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Dusty Doughnuts from your Local Cosmic Café

2 Aug 2021, 13:43 UTC
Dusty Doughnuts from your Local Cosmic Café
(200 words excerpt, click title or image to see full post)

On a clear dark night, the plane of our Galaxy can be seen arching overhead, filled with bright stars and dark clouds of dust. These dark clouds are nebulae, which provide the material for new stars to form by gravitational collapse. Such a collapse produces a young star surrounded by a rotating disk of gas and dust in which new planets are forming. Observing such disks is incredibly challenging – they are roughly the size of a donut viewed from 10 miles away, and their dust grains mostly emit radio waves invisible to the human eye. However, the 66 antennas of the Atacama Large Millimeter/Submillimeter Array (ALMA) can provide the powerful magnification and sensitivity astronomers need to observe their structures. This gallery shows 37 images of such dust disks around nearby young stars observed by ALMA. The beautiful variety of gaps, rings, and arcs are thought to be caused by unseen young planets sculpting the dust in the disk along their orbits. By studying these dust structures, astronomers learn how and when planets form and gain insight into the origins of our own solar system — Logan Francis.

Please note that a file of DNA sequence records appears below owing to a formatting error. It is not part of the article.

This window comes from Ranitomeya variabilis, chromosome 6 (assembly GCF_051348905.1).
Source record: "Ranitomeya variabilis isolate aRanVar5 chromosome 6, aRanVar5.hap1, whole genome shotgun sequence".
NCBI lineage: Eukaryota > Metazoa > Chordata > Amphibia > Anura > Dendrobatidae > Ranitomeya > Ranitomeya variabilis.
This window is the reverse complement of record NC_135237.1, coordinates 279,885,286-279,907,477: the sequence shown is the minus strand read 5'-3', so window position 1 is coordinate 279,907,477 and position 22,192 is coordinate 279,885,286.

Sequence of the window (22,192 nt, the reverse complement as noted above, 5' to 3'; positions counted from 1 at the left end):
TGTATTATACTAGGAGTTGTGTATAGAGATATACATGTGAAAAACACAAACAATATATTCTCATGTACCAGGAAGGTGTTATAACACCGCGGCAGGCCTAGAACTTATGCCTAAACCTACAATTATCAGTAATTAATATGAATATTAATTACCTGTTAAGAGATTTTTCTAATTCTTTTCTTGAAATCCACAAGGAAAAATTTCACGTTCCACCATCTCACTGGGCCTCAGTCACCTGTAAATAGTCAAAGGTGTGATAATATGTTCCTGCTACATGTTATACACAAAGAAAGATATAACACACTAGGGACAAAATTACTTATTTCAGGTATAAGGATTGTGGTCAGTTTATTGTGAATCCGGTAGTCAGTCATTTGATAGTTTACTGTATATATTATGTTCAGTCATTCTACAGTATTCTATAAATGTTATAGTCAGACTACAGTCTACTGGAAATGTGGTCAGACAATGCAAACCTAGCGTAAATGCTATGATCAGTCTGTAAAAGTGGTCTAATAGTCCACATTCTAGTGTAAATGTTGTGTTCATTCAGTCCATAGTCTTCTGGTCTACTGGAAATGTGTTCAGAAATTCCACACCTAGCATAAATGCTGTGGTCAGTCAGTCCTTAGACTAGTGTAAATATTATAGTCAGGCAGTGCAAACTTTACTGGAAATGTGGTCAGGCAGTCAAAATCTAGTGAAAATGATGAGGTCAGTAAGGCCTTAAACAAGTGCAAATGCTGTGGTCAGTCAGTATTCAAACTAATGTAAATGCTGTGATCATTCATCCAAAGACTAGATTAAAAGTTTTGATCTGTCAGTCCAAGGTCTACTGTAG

It’s not often that a scientist explains a complicated astrophysical observation to ...

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